In order for the design field to continue to promote distance learning, we must also consider the needs of the facilitators of the distance learning courses. The facilitators are on the front line of delivering the design we create, therefore, they will have a major influence in how society will view distance learning (Gambescia, & Paolucci, 2009). Thus, it is important for instructional designers to start advocating for facilitators of the distance-learning course by promoting the use of designs that utilize design theories that provide flexibility in adjusting the distance environment. For example using post-fordist strategies during the design allows the facilitator the “rapid ability to adjust the course curriculum and delivery to the changing needs of the students” (Simonson et al., 2012, p.55). We also need to make sure to involve facilitators in the design process (Laureate Education Inc., n.d), as they will be the ones that implement the course, having a major impact on the quality of the course delivered. The involvement of facilitators throughout the entire design process will help ensure that the designs we create are delivered with complete fidelity (Gambescia, & Paolucci, 2009), as a result, creating a better perception about the quality of distance learning course.

Becoming a Positive Force for the ID field

In order for me as future instructional designer to have a direct impact on the instructional design field, I will be a continuous scholar of new and old research based theories of distance learning. Simonson et al. (2012) explained that is important for instructional designers to know a variety different distance learning theories in order to develop distance-learning environments based on research practices that will meet the need of the learner. Hence, it is important for me to stay up to date with the distance learning theories, so that I can continue to design or evaluate distance-learning courses efficiently. Dede (2005) explained that many education institutions are finding it hard to instruct the new generation of learners, because they tend to learn differently than the previous generation of learners. Nevertheless, with the continuous improvements in technology, I can design new authentic learning experiences for this new generation of learners who foster social interactions and constructivist approaches towards learning. Although as I choose the technology used in the design, I will always remember, that technology is “just a mere vehicle that delivers instruction” (Clark, 1983 as cited in Simonson et al., 2012, p.7). Thus, if I am going to make an impact in the field of design, I must take the distance learning theories and principles I have learned in this course and learn how to apply them throughout the entire design process.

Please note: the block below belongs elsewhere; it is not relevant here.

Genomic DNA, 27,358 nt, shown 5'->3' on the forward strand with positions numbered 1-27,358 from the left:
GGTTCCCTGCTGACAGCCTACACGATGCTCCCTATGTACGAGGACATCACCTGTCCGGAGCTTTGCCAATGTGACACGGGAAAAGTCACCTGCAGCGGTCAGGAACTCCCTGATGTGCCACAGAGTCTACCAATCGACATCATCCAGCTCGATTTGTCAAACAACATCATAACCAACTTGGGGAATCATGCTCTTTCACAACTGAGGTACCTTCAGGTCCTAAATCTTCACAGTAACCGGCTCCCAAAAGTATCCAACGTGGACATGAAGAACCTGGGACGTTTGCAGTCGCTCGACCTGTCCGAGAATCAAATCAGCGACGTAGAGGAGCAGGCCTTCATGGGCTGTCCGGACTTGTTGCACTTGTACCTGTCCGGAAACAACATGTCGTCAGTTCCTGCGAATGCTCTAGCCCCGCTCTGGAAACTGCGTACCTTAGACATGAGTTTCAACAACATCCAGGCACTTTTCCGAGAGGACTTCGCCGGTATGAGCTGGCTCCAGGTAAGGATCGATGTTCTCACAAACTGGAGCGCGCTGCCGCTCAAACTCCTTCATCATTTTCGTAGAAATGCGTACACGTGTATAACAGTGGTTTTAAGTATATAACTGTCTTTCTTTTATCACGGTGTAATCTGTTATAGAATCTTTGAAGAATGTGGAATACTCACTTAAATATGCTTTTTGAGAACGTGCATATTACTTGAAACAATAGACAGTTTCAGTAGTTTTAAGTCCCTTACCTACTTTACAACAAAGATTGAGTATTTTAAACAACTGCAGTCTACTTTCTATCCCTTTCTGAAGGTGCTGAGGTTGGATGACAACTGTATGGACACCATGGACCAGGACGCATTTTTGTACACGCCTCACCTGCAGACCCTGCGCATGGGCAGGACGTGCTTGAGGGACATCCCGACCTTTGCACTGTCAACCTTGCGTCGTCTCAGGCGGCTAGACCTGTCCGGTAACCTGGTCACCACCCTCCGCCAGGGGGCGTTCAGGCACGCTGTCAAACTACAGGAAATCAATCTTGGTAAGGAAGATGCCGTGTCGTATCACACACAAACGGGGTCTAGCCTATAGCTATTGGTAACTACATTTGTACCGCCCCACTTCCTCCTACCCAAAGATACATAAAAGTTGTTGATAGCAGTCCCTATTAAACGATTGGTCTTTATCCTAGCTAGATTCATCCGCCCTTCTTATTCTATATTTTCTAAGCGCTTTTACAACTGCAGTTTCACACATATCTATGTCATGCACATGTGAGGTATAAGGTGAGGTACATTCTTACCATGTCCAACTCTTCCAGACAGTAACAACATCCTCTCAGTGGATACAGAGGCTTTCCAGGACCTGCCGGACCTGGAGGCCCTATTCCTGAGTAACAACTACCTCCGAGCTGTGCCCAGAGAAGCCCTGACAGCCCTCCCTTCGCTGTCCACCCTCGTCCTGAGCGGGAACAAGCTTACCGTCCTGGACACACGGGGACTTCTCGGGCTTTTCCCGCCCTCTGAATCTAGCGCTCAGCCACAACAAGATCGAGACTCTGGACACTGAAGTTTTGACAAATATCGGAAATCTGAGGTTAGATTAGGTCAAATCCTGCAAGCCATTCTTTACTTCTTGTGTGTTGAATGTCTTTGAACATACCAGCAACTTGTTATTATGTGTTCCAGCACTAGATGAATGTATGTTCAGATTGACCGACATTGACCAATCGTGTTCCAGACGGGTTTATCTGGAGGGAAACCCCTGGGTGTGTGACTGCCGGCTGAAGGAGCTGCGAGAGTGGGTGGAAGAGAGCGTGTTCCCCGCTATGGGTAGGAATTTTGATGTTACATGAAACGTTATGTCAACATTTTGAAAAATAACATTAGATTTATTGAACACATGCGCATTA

Allen, I E, & Seaman, J. (2006). Making the grade: Online education in the United States. Needham, MA: Sloan Consortium. Retrieved from

Dede, C. (2005). Planning for neomillennial learning styles. Educause Quarterly, 28(1), 7–12.

Gambescia, S., & Paolucci, R. (2009). Academic fidelity and integrity as attributes of university online degree program offerings. Online Journal of Distance Learning Administration, 12(1). Retrieved from

Laureate Education, Inc. (Producer). (n.d.) Facilitating Online Learning [DVD]. Baltimore, MD: Author.

Michael, M., & Kearsley, G. (2011) Distance Education: A Systems View of Online Learning. Belmont, CA: Wadsworth & Cengage Learning

Moller, L., Foshay, W., & Huett, J. (2008). The evolution of distance education: Implications for instructional design on the potential of the web (Part 1: Training and development). TechTrends, 52(3), 70–75.

Simonson, M., Smaldino, S., Albright, M., & Zvacek, S. (2012). Teaching and learning at a distance: Foundations of distance education (5th ed.) Boston, MA: Pearson.

Converting to a Blended Distance Learning Format

With the rapid decreases in many businesses training budget, corporations are looking towards distance learning as a solution to deliver a more cost effective training to their employees. Because many of these corporations have face-to-face training currently available for their employees, they are looking to convert some, if not all of these trainings to blended formatted learning environments. The mix of traditional face-to-face instruction and 30 % or more of the instruction being delivering online (Bourne, 2010), is making blended learning very attractive to business, because of the savings in cost and time. Although these corporations are realizing to make the conversion from face-to-face training to blending formatted training effective, they need to do more than just dump the parts of the content they want taught online into a course management system (Simonson, Smaldino, Albright, & Zvacek, 2012).

Therefore, I created for you this best of practice guide to converting a traditional face-to-face classroom to a blended formatted distance-learning classroom. In this guide, you will find pre-planning strategies, ways to enhance the distance-learning environment, the role of the facilitator, and steps a facilitator should take to encourage online communication during a blended distance-learning course. It is my goal that you are able to create a blended distance learning course that will provide all learners with learning experiences of “equivalent value even though these experiences might be quite different” (Simonson et al., 2012, p.53) from the learners traditional face-to-face learning experiences. To view the best of practice guide, please click the following link provided below.

Converting to a Blended Distance Learning Format: Best Practices Guide


Bourne, J. (2010, October 11). Blended/Hybrid courses. [Discussion group comment]. Retrieved from the Sloan Consortium Commons discussion group:

Simonson, M., Smaldino, S., Albright, M., & Zvacek, S. (2012). Teaching and learning at a distance: Foundations of distance education (5th ed.) Boston, MA: Pearson.

The Impact of Open Source